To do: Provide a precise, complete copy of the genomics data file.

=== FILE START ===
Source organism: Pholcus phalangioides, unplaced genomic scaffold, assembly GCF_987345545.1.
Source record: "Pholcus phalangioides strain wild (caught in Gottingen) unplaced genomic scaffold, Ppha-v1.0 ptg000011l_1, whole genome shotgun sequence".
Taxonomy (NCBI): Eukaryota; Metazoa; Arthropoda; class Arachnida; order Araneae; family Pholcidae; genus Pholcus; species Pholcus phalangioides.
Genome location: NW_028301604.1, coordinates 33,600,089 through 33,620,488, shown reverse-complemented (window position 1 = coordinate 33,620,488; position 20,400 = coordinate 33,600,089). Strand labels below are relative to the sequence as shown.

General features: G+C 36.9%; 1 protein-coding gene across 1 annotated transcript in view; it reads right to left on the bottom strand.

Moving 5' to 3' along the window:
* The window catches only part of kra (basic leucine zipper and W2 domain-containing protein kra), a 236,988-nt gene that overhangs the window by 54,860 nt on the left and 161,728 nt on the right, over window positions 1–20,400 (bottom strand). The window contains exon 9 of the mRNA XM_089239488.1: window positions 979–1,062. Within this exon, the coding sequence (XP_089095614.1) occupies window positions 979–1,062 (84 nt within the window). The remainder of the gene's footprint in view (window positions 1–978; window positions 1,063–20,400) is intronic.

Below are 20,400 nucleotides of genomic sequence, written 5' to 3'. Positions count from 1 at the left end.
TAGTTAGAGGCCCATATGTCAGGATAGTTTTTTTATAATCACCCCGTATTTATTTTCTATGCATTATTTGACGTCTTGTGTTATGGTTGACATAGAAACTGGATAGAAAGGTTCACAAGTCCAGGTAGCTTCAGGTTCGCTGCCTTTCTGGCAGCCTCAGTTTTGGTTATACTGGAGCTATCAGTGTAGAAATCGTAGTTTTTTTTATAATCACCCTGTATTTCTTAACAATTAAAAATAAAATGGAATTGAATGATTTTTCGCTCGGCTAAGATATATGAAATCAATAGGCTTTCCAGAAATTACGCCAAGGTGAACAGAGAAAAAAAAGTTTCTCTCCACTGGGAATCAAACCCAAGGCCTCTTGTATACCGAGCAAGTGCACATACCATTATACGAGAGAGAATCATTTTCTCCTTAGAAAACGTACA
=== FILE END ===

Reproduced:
Source organism: Pholcus phalangioides, unplaced genomic scaffold, assembly GCF_987345545.1.
Source record: "Pholcus phalangioides strain wild (caught in Gottingen) unplaced genomic scaffold, Ppha-v1.0 ptg000011l_1, whole genome shotgun sequence".
Taxonomy (NCBI): Eukaryota; Metazoa; Arthropoda; class Arachnida; order Araneae; family Pholcidae; genus Pholcus; species Pholcus phalangioides.
Genome location: NW_028301604.1, coordinates 33,600,089 through 33,620,488, shown reverse-complemented (window position 1 = coordinate 33,620,488; position 20,400 = coordinate 33,600,089). Strand labels below are relative to the sequence as shown.

General features: G+C 36.9%; 1 protein-coding gene across 1 annotated transcript in view; it reads right to left on the bottom strand.

Moving 5' to 3' along the window:
* The window catches only part of kra (basic leucine zipper and W2 domain-containing protein kra), a 236,988-nt gene that overhangs the window by 54,860 nt on the left and 161,728 nt on the right, over window positions 1–20,400 (bottom strand). The window contains exon 9 of the mRNA XM_089239488.1: window positions 979–1,062. Within this exon, the coding sequence (XP_089095614.1) occupies window positions 979–1,062 (84 nt within the window). The remainder of the gene's footprint in view (window positions 1–978; window positions 1,063–20,400) is intronic.

Below are 20,400 nucleotides of genomic sequence, written 5' to 3'. Positions count from 1 at the left end.
TAGTTAGAGGCCCATATGTCAGGATAGTTTTTTTATAATCACCCCGTATTTATTTTCTATGCATTATTTGACGTCTTGTGTTATGGTTGACATAGAAACTGGATAGAAAGGTTCACAAGTCCAGGTAGCTTCAGGTTCGCTGCCTTTCTGGCAGCCTCAGTTTTGGTTATACTGGAGCTATCAGTGTAGAAATCGTAGTTTTTTTTATAATCACCCTGTATTTCTTAACAATTAAAAATAAAATGGAATTGAATGATTTTTCGCTCGGCTAAGATATATGAAATCAATAGGCTTTCCAGAAATTACGCCAAGGTGAACAGAGAAAAAAAAGTTTCTCTCCACTGGGAATCAAACCCAAGGCCTCTTGTATACCGAGCAAGTGCACATACCATTATACGAGAGAGAATCATTTTCTCCTTAGAAAACGTACA